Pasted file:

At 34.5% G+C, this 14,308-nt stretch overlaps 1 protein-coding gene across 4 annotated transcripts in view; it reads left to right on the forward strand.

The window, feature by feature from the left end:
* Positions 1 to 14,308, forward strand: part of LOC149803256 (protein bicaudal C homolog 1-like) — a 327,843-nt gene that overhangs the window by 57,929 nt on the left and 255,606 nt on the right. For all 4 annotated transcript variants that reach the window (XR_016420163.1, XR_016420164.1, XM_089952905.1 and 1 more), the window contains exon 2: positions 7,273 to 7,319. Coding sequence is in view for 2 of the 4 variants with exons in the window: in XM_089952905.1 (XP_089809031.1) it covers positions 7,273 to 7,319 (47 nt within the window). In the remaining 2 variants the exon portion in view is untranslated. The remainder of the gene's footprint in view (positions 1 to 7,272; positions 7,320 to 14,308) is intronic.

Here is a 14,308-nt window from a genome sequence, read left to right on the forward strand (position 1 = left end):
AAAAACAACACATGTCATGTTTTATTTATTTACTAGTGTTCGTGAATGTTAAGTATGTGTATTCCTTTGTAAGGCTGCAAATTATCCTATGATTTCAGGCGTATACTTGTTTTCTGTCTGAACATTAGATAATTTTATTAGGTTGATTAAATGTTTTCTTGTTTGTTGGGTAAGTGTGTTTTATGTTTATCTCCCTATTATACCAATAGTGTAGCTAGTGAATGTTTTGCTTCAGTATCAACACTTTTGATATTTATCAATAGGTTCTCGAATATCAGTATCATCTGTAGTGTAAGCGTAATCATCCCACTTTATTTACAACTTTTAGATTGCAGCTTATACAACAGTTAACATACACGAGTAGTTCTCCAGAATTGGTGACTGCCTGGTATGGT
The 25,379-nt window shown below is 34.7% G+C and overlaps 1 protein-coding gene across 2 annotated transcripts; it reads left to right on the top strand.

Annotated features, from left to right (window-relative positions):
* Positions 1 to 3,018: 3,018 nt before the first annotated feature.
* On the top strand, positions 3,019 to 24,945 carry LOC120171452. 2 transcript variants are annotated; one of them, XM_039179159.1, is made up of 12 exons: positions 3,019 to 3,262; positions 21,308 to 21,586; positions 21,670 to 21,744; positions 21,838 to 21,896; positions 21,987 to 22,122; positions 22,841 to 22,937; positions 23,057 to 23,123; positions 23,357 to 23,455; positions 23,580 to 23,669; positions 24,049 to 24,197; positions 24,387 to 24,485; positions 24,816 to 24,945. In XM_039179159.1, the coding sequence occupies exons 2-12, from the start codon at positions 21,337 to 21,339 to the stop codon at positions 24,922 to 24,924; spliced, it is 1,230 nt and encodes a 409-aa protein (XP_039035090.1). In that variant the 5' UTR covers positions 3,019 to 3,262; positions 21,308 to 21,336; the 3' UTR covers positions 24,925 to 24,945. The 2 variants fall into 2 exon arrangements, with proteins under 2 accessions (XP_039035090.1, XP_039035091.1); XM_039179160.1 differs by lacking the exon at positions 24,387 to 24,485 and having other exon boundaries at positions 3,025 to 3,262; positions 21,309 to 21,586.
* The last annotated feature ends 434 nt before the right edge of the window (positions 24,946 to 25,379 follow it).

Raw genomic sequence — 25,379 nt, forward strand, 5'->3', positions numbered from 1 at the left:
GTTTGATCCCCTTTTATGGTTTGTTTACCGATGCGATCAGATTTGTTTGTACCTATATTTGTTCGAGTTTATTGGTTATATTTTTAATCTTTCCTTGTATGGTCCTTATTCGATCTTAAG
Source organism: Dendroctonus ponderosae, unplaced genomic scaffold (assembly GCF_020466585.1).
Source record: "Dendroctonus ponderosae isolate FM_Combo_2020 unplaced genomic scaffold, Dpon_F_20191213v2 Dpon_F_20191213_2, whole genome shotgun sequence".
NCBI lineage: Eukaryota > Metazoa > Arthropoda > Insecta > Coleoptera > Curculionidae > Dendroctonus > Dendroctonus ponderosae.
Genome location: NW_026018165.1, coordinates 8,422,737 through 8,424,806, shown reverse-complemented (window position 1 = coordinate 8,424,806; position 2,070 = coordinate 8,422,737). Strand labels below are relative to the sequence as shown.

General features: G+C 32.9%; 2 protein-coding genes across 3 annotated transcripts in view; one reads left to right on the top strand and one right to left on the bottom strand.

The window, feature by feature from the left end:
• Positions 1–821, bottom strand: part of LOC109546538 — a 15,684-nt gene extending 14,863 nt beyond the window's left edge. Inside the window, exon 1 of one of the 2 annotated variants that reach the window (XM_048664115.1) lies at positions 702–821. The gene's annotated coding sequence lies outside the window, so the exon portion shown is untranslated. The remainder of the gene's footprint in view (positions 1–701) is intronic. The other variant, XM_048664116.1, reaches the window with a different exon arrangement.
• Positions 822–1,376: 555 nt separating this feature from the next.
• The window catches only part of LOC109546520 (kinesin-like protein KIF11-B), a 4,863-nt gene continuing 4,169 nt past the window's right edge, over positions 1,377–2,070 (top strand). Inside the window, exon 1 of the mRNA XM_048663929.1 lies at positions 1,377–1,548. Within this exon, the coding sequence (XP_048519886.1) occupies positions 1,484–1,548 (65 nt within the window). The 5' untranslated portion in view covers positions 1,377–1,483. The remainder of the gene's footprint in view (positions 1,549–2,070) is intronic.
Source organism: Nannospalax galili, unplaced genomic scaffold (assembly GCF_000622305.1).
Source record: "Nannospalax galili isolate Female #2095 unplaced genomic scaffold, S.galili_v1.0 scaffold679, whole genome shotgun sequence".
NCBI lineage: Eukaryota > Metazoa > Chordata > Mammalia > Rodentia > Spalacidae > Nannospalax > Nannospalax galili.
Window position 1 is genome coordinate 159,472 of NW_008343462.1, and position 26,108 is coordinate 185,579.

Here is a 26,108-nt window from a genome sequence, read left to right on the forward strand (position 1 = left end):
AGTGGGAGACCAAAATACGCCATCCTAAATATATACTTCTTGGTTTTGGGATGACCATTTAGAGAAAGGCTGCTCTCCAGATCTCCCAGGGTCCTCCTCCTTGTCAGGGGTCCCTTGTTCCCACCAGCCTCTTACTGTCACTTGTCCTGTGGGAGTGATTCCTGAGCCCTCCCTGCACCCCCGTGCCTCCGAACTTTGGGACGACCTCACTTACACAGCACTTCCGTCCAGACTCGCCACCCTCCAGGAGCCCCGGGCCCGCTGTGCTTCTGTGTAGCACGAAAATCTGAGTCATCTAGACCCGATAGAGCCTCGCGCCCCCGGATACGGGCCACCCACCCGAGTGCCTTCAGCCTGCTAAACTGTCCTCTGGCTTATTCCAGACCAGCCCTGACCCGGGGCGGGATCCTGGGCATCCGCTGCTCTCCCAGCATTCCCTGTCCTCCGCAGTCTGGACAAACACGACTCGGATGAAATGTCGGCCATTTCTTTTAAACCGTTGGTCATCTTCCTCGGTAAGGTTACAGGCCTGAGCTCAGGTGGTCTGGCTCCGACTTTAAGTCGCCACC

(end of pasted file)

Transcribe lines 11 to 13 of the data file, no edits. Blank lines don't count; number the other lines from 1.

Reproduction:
Raw genomic sequence — 25,379 nt, forward strand, 5'->3', positions numbered from 1 at the left:
GTTTGATCCCCTTTTATGGTTTGTTTACCGATGCGATCAGATTTGTTTGTACCTATATTTGTTCGAGTTTATTGGTTATATTTTTAATCTTTCCTTGTATGGTCCTTATTCGATCTTAAG
Source organism: Dendroctonus ponderosae, unplaced genomic scaffold (assembly GCF_020466585.1).